Essentially, the president declared that he still wants to raise taxes, that he is opposed to any substantive changes to entitlements — oh, and he wants to raise taxes. He did suggest that if somehow he hasn’t been able to cut spending by 2014 (anyone taking bets?), he would appoint a commission to recommend spending cuts and (surprise) tax increases. A commission: Now there’s an original idea.
That speech was not so especially eloquent. It was, however, very effective. It frames the debate in a way that is maximally useful for Democrats. This framing was made possible by the efforts of Republicans themselves, blinded by their own hopes, misdirected by their own messaging.
The Republican approach has been to embrace such radical proposals that they pull the terms of the debate rightward, making the unthinkable thinkable. The weakness of this approach is that it forces the party to adopt wildly unpopular positions. And not just wildly unpopular because they’re “bold.” Wildly unpopular because, as Obama explained, they benefit the rich and powerful and victimize the powerless, and they violate Americans’ basic sense of civic obligation. They only way to force Republicans to abandon their maximalism is to force them to pay a price for their extremism. Today’s speech may or may not result in a budget deal–I still prefer for Obama to wait until the Bush tax cuts expire–but it was an important step in that direction.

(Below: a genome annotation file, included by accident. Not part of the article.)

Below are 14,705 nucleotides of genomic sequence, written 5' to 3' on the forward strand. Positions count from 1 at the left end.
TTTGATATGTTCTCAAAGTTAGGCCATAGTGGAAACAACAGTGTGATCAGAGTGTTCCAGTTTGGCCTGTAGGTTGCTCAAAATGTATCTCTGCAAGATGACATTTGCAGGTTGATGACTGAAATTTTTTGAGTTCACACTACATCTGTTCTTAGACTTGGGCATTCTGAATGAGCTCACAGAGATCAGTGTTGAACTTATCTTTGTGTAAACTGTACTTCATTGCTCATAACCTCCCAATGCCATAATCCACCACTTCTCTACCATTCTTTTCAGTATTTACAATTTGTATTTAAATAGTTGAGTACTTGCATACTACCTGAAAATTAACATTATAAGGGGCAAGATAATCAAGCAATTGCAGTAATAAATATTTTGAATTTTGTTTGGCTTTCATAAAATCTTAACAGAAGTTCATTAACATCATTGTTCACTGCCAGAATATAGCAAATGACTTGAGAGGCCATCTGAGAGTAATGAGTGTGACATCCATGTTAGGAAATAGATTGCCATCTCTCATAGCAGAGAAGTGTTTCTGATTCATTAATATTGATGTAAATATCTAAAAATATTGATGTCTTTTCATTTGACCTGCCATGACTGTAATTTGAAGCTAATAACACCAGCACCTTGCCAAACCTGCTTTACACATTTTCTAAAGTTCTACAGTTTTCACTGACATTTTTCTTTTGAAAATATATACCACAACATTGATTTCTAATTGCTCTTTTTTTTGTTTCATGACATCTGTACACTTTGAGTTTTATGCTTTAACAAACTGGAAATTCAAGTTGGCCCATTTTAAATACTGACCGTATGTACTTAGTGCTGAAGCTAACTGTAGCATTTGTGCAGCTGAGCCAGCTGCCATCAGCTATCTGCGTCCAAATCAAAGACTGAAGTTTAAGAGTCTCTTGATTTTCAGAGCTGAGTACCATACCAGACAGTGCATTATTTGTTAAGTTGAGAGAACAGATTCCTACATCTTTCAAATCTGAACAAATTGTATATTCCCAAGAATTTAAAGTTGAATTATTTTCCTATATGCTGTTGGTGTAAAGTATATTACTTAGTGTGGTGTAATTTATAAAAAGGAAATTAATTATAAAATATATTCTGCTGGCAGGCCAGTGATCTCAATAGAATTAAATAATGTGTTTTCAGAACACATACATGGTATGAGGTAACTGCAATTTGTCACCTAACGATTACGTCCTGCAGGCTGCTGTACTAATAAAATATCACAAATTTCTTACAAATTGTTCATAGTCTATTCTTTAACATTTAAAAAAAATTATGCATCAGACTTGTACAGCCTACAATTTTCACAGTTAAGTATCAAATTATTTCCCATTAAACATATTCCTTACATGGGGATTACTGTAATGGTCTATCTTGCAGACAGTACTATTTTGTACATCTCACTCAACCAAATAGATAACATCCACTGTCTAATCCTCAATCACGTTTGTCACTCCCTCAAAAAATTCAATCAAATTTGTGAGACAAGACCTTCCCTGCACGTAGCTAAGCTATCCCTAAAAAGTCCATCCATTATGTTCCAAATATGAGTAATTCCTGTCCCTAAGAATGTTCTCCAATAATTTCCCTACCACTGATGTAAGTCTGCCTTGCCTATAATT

[T]here was a lot of liberals to love in this speech. Don’t think this will shift public opinion substantially — remember the bully pulpit fallacy — but it sends a clear signal to Democrats who have spent the last couple of days wondering whether they were supposed to run around defending everything in Simpson-Bowles now that the battle lines have been drawn.
[I]f Obama had actually offered a multi-decade blueprint, like Ryan did, he would have had to concede that there’s no way he can pay for all his spending over the long term without Washington raisingtaxes on the middle-class and probably instituting a value-added tax. (On that count, one nonpartisan budget expert told me, the Obama plan is “ridiculous.”)
Question: is Obama laying down a marker in hopes of getting a bill that extends only the middle-class [Bush tax] cuts? Or is he laying down a marker knowing that Republicans will refuse to budge and therefore the entire Bush tax cut package will expire?